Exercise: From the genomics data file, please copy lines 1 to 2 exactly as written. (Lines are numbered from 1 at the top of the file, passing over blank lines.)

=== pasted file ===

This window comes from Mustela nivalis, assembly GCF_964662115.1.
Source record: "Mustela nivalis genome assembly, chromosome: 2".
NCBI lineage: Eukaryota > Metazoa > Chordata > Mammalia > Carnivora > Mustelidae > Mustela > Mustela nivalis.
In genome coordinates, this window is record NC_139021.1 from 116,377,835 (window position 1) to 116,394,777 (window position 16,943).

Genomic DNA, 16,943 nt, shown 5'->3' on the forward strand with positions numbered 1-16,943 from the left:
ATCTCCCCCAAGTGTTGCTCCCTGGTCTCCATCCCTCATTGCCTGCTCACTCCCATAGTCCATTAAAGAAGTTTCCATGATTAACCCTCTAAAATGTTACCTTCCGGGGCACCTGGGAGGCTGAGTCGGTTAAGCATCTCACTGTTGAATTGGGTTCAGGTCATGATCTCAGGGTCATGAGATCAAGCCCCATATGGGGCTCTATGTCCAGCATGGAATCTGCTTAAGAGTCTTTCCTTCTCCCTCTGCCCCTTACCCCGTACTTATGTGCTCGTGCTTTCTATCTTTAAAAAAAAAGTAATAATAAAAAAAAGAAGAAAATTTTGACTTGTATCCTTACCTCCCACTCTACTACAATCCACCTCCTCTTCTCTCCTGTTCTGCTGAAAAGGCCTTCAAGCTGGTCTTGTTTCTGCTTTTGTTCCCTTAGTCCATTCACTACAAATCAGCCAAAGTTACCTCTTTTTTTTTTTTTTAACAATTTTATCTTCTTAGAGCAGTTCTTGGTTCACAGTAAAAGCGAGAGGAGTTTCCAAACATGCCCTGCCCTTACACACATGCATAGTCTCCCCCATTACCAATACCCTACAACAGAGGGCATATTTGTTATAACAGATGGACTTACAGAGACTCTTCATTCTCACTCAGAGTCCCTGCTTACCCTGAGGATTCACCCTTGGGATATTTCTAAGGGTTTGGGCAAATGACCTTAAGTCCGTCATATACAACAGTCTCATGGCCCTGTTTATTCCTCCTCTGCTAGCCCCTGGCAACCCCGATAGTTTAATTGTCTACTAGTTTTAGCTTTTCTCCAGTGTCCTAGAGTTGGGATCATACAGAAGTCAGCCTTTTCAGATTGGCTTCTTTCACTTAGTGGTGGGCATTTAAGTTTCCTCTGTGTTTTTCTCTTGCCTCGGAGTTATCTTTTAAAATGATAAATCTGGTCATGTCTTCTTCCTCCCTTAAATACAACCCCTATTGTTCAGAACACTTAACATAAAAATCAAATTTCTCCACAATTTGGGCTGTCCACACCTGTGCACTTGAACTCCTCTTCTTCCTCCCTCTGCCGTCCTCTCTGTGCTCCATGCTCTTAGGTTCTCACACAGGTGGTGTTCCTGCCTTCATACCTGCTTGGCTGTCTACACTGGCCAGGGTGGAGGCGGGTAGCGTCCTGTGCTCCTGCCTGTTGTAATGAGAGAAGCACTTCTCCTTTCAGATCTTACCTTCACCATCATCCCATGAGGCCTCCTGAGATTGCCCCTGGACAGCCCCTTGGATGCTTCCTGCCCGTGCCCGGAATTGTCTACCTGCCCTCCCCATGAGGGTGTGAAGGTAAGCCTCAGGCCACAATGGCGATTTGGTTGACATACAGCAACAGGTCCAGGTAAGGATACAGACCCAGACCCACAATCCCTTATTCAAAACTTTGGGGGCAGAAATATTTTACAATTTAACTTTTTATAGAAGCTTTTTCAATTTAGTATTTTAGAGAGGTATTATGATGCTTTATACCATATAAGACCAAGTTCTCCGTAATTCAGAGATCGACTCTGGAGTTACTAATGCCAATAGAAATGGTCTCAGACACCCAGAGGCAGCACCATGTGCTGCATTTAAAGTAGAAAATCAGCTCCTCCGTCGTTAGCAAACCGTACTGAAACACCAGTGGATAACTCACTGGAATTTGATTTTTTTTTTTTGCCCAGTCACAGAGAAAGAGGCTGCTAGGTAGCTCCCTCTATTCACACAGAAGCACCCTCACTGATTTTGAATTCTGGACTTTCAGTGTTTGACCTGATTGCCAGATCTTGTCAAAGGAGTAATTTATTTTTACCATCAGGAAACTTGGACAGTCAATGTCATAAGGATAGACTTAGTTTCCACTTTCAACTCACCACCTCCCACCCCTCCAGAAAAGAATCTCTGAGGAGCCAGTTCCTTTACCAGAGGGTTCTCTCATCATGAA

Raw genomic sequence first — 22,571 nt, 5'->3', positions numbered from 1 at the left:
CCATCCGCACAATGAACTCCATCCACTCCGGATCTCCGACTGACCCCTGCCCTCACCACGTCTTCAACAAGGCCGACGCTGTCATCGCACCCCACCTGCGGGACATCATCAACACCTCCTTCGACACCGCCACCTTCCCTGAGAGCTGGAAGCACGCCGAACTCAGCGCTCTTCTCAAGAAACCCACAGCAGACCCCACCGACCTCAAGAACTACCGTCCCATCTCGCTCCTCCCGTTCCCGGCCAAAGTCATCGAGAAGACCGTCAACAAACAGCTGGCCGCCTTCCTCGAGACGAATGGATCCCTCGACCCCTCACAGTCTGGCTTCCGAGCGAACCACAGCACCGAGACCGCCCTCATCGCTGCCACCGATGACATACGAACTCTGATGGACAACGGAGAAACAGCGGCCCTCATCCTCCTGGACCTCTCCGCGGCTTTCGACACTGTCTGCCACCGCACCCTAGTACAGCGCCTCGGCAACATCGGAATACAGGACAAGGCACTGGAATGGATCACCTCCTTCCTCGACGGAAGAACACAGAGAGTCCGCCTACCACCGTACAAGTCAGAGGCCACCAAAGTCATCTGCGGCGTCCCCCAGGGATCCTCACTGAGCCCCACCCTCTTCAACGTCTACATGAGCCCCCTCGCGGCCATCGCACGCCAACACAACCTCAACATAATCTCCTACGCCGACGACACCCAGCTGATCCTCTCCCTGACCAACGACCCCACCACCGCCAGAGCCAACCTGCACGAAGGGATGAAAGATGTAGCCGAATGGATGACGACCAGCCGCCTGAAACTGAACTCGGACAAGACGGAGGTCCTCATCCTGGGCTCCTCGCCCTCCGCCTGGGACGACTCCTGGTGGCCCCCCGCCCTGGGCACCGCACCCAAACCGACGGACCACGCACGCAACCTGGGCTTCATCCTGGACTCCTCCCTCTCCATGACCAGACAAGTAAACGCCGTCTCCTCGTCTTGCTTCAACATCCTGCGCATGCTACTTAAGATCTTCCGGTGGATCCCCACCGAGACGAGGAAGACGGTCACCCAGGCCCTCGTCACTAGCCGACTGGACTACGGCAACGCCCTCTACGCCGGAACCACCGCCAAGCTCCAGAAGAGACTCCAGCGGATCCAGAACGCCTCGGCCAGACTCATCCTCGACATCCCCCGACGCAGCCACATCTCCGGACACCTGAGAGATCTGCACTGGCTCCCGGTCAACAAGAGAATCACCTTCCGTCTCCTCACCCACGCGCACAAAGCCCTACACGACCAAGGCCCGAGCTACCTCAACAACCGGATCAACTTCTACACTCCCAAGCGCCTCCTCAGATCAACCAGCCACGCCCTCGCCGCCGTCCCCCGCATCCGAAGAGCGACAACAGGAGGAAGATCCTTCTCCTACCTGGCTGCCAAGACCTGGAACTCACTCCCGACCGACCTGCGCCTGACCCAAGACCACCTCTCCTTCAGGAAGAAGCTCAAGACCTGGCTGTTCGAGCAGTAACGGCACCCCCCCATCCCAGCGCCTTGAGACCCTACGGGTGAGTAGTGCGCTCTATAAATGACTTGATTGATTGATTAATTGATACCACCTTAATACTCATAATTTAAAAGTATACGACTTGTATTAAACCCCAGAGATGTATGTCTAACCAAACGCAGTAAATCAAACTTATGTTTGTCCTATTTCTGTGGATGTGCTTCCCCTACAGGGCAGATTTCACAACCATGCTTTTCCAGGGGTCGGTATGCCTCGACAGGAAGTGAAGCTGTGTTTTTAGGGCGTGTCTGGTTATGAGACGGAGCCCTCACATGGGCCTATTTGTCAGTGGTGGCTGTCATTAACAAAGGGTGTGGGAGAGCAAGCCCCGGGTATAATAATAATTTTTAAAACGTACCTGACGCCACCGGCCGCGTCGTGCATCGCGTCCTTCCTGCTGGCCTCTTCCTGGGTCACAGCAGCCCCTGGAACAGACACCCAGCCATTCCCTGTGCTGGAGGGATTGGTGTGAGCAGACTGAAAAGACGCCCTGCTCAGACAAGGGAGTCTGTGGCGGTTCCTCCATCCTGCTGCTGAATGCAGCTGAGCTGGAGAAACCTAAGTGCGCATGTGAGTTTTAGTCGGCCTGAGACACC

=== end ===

This window comes from Mustela nivalis, assembly GCF_964662115.1.
Source record: "Mustela nivalis genome assembly, chromosome: 2".